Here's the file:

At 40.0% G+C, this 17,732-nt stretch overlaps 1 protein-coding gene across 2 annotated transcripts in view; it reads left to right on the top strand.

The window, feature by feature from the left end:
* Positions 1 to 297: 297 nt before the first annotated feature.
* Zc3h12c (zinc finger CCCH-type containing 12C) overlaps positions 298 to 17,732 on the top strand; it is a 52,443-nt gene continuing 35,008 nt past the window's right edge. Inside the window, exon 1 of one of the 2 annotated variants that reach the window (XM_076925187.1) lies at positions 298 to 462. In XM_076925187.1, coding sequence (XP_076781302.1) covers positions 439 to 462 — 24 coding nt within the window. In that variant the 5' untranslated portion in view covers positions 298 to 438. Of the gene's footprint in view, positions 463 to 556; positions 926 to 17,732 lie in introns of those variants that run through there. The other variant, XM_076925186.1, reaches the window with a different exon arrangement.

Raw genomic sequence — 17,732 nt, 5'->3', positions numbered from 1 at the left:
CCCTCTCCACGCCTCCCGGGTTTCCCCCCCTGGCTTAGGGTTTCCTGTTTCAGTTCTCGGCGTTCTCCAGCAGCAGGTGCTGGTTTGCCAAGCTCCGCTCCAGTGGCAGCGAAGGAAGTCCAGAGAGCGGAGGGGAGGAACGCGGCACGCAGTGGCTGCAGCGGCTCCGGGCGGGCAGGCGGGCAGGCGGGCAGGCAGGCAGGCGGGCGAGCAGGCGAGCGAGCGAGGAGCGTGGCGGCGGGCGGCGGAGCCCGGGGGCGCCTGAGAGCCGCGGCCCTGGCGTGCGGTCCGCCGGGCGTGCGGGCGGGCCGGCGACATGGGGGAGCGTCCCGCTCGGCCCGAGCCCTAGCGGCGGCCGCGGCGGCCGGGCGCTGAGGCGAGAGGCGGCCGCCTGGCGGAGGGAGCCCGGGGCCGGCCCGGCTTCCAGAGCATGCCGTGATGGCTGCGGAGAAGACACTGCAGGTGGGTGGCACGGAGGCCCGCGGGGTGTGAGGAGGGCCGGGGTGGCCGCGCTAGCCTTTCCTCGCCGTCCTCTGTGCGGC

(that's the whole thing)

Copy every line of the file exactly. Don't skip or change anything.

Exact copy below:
At 40.0% G+C, this 17,732-nt stretch overlaps 1 protein-coding gene across 2 annotated transcripts in view; it reads left to right on the top strand.

The window, feature by feature from the left end:
* Positions 1 to 297: 297 nt before the first annotated feature.
* Zc3h12c (zinc finger CCCH-type containing 12C) overlaps positions 298 to 17,732 on the top strand; it is a 52,443-nt gene continuing 35,008 nt past the window's right edge. Inside the window, exon 1 of one of the 2 annotated variants that reach the window (XM_076925187.1) lies at positions 298 to 462. In XM_076925187.1, coding sequence (XP_076781302.1) covers positions 439 to 462 — 24 coding nt within the window. In that variant the 5' untranslated portion in view covers positions 298 to 438. Of the gene's footprint in view, positions 463 to 556; positions 926 to 17,732 lie in introns of those variants that run through there. The other variant, XM_076925186.1, reaches the window with a different exon arrangement.

Raw genomic sequence — 17,732 nt, 5'->3', positions numbered from 1 at the left:
CCCTCTCCACGCCTCCCGGGTTTCCCCCCCTGGCTTAGGGTTTCCTGTTTCAGTTCTCGGCGTTCTCCAGCAGCAGGTGCTGGTTTGCCAAGCTCCGCTCCAGTGGCAGCGAAGGAAGTCCAGAGAGCGGAGGGGAGGAACGCGGCACGCAGTGGCTGCAGCGGCTCCGGGCGGGCAGGCGGGCAGGCGGGCAGGCAGGCAGGCGGGCGAGCAGGCGAGCGAGCGAGGAGCGTGGCGGCGGGCGGCGGAGCCCGGGGGCGCCTGAGAGCCGCGGCCCTGGCGTGCGGTCCGCCGGGCGTGCGGGCGGGCCGGCGACATGGGGGAGCGTCCCGCTCGGCCCGAGCCCTAGCGGCGGCCGCGGCGGCCGGGCGCTGAGGCGAGAGGCGGCCGCCTGGCGGAGGGAGCCCGGGGCCGGCCCGGCTTCCAGAGCATGCCGTGATGGCTGCGGAGAAGACACTGCAGGTGGGTGGCACGGAGGCCCGCGGGGTGTGAGGAGGGCCGGGGTGGCCGCGCTAGCCTTTCCTCGCCGTCCTCTGTGCGGC